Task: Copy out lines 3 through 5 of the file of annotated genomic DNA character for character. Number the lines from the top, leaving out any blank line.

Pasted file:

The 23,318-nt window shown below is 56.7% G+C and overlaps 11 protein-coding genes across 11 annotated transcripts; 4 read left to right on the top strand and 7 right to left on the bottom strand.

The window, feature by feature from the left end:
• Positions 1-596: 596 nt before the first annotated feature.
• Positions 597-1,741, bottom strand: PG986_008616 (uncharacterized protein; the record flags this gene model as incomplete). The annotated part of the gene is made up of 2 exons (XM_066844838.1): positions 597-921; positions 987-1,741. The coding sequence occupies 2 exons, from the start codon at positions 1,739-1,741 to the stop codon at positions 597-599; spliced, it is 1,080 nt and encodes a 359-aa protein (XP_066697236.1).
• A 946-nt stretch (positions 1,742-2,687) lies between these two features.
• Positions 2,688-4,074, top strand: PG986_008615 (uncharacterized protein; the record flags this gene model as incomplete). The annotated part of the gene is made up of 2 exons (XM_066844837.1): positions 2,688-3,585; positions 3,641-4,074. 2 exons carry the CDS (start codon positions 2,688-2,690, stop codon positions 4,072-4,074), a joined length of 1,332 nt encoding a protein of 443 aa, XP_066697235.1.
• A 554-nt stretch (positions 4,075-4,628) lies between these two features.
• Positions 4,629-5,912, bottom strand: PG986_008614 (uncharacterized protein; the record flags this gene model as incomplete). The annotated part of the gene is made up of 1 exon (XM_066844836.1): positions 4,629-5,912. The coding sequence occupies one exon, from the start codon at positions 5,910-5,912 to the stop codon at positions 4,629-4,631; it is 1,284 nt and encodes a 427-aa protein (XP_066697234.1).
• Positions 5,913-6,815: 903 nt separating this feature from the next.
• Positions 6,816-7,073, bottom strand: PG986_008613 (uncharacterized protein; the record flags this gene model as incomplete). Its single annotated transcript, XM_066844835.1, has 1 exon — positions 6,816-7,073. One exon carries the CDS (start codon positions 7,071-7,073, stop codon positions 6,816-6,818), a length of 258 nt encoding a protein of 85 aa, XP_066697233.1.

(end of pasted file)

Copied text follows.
• Positions 1-596: 596 nt before the first annotated feature.
• Positions 597-1,741, bottom strand: PG986_008616 (uncharacterized protein; the record flags this gene model as incomplete). The annotated part of the gene is made up of 2 exons (XM_066844838.1): positions 597-921; positions 987-1,741. The coding sequence occupies 2 exons, from the start codon at positions 1,739-1,741 to the stop codon at positions 597-599; spliced, it is 1,080 nt and encodes a 359-aa protein (XP_066697236.1).
• A 946-nt stretch (positions 1,742-2,687) lies between these two features.